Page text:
The topic of this issue was inspired by a support inquiry: how can I construct a correlation matrix for my N assets returns efficiently?
NumXL comes with numerous functions to compute the cross-correlation between two time-series, but how can we do so for, say, 20 variables without any intermediate calculations? Not to worry, Excel has a few functions: MATCH(.) and INDEX(.), that we can use in our formulas to make constructing a correlation matrix easy and quick. This is exactly what we will cover in this issue.
In sum, we wish to transform the following input data table:
Into this correlation matrix:
Interested? Let’s get to it!
In this tutorial, we will use the logarithmic weekly returns of 16 ETFs for the period between September 28, 2015 and February 17th, 2020 (just before the COVID-19 epidemic market volatility). We chose the 16 ETFs to cover US equity market (e.g., S&P 500, Dow Jones Industrial Average, Russell 1000/2000/3000, etc.), US Energy market (Oil and Natural Gas), Metals ( Gold, Silver and industrial base metals), and finally, ultra-short debt market (cash).
Next, we copied the log weekly returns in a separate worksheet, each in a separate column, but aligned all assets using a common date field (column A).
Now, let’s define a name for cells-range of the data table:
- Select or switch to the Formulas tab
- Select the input cell range, and then click on “Define Name”
- The “Define Name” dialog pops up, with a few fields pre-populated, e.g., “Refer to” has the data table cells range, and the scope is set to “Workbook”).
- Change the Name in the “Define Name” dialog to something meaningful, so we chose “RETURNS”
- Click OK.
Let’s create another defined name (say, SYMBOLS”) for assets symbol tickers (row 2). Repeat the same steps as above but for the top row with ticker symbols.
Now, if you examine the Name Manager, you should have the following:
For a correlation matrix, each row or each column corresponds to a single asset, so we will set the ticker symbols as the column and row headers of our correlation matrix.
Hint: You can use the “transpose” feature in “Paste options”, to paste a copied row (e.g., ticker symbols row) into a column.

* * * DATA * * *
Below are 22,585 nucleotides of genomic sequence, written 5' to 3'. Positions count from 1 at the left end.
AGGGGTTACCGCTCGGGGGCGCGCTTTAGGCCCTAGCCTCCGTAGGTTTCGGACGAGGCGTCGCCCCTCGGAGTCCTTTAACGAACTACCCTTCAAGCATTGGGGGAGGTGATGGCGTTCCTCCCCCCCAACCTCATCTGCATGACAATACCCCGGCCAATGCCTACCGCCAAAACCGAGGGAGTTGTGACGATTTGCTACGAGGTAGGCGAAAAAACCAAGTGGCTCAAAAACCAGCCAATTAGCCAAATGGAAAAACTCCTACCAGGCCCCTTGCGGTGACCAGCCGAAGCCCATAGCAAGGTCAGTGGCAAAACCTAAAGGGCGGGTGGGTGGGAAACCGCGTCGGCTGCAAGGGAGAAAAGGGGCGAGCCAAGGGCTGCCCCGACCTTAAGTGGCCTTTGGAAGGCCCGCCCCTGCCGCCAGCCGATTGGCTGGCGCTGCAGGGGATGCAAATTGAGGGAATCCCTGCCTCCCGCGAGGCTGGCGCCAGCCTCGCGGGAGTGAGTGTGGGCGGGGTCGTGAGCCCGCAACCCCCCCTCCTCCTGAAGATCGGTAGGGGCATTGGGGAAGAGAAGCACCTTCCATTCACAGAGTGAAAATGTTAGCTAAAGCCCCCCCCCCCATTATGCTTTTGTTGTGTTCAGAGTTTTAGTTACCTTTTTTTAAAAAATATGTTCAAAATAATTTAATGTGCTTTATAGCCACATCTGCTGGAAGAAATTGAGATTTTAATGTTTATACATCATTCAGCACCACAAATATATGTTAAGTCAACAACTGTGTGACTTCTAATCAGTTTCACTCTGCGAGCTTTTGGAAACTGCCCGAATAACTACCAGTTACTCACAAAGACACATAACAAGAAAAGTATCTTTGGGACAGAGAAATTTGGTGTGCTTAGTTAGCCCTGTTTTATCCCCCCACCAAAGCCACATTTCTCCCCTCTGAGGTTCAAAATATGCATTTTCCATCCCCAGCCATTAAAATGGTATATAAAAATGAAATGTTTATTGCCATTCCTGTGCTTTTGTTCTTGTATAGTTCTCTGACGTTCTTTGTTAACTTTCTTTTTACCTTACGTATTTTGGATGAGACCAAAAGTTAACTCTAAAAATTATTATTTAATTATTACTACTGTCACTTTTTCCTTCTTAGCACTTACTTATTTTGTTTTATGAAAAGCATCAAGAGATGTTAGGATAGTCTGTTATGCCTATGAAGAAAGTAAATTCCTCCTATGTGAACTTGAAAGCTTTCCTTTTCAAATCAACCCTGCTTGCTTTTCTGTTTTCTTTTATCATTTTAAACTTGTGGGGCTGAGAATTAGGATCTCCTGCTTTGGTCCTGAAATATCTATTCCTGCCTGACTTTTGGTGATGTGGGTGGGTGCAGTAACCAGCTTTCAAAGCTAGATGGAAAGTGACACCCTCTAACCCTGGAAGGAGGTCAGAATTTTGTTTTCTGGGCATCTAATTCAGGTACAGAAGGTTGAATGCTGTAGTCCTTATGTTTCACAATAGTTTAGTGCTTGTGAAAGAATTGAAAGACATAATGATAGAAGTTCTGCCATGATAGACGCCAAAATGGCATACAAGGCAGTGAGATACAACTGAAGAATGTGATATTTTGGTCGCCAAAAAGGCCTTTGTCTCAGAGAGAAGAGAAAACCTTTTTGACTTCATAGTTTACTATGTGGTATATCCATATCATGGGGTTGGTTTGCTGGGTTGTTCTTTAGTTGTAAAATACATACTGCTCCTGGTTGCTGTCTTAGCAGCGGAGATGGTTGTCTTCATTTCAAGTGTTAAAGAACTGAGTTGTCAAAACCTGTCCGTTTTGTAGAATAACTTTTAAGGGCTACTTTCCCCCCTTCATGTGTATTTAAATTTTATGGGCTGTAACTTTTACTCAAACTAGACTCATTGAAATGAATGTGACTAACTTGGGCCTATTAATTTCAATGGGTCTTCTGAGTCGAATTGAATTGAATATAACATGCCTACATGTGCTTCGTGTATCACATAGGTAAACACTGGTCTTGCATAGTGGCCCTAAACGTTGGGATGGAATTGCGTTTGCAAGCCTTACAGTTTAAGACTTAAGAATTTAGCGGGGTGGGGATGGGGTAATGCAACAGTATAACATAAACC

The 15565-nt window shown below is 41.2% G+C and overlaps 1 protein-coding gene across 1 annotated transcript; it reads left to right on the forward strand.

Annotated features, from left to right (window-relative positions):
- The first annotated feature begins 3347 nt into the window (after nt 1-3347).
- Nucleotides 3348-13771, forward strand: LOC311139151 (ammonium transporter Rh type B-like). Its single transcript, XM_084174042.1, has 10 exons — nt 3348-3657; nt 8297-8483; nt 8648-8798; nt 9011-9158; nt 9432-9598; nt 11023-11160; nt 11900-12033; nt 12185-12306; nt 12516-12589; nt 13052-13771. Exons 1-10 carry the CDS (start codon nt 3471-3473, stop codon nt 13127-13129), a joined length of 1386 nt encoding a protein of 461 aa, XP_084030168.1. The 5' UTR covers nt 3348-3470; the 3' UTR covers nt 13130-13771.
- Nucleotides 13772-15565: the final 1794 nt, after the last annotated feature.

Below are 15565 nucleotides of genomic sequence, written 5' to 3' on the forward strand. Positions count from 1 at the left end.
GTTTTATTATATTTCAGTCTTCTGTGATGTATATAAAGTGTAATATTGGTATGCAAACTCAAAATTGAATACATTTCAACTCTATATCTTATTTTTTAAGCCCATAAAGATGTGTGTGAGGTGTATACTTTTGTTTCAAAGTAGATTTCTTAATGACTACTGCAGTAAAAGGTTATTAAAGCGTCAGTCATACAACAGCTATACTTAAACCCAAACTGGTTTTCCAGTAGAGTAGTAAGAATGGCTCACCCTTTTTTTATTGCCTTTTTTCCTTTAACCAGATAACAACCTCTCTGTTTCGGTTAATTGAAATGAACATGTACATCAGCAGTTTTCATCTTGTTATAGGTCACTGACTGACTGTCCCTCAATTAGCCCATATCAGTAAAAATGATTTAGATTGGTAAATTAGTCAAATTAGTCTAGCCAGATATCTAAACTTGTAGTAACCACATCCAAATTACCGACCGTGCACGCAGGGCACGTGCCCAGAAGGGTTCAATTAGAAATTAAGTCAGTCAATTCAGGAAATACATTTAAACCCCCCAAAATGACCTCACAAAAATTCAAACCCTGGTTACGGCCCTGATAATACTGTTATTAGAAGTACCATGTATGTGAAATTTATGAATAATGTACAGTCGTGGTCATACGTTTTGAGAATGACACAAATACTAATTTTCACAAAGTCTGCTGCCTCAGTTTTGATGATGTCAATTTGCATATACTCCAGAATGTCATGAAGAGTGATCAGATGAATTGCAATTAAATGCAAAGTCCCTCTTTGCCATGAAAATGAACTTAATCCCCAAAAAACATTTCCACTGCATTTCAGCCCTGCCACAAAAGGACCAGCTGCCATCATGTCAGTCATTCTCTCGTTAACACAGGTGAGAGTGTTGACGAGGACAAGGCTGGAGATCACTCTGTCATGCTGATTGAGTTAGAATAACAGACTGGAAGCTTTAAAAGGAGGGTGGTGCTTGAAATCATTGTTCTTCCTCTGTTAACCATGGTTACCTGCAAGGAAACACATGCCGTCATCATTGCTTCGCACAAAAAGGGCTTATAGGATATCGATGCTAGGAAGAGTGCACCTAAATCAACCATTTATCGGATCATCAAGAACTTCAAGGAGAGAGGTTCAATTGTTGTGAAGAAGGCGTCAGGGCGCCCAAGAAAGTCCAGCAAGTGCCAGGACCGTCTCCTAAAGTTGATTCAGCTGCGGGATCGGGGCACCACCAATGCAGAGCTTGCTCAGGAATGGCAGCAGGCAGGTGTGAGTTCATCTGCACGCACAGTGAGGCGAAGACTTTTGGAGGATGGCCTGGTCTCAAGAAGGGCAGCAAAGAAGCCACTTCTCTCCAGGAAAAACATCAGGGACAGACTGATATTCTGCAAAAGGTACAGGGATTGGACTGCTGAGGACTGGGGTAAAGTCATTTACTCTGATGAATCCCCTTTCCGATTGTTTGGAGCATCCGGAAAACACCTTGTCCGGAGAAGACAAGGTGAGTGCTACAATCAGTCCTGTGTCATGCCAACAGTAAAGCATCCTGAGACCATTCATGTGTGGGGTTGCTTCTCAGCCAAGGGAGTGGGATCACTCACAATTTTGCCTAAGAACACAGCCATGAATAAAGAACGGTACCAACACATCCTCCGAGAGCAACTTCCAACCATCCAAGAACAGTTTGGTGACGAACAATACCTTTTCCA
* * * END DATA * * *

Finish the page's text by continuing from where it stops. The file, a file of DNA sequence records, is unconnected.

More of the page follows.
In the correlation table, each cell represents the cross-correlation between the two assets returns: column and the row. For instance, in the figure below, the grey-cell is the correlation between IWB and DIA.
Now, we need to use the ticker symbol to reference the time series in the data table:
Step 1: Covert the ticker symbol into a numeric offset. Use the MATCH(.) Function to evaluate the index of the ticker in the SYMBOLS defined name. We do that for both the column and row header. For Example:
MATCH("DIA", SYMBOLS, 0) = 2
MATCH(“IWB”, SYMBOLS, 0) = 3
Step 2: Reference the corresponding time series
Use the INDEX(.) function to reference one column, but all rows, in the RETURNS defined name. We do that for both the column and row header but using its offset.
INDEX ( RETURNS, , 3) = IWB time series
INDEX ( RETURNS, , 2 ) = DIA time series
Step 3: Combine the MATCH(.) and the INDEX(.) functions
INDEX (RETURNS , ,MATCH (“IWB”, SYMBOLS, 0)) = IWB time series
INDEX (RETURNS , ,MATCH (“DIA”, SYMBOLS, 0)) = DIA time series
Step 4: Choose your favorite correlation function, pass the two time-series, and store the returned value in the table.
Step 5: Copy the formula above to other cells (rows and columns) to calculate the whole correlation matrix.
In this tutorial, we used the built-in excel functions: MATCH(.) and INDEX(.), and constructed a correlation matrix without any intermediate calculation, in just a few simple steps. Additionally, we used the “defined names” feature to encapsulate the data set, and simplified not only the formulas but the maintenance of the input data as well: adding observations and/or assets.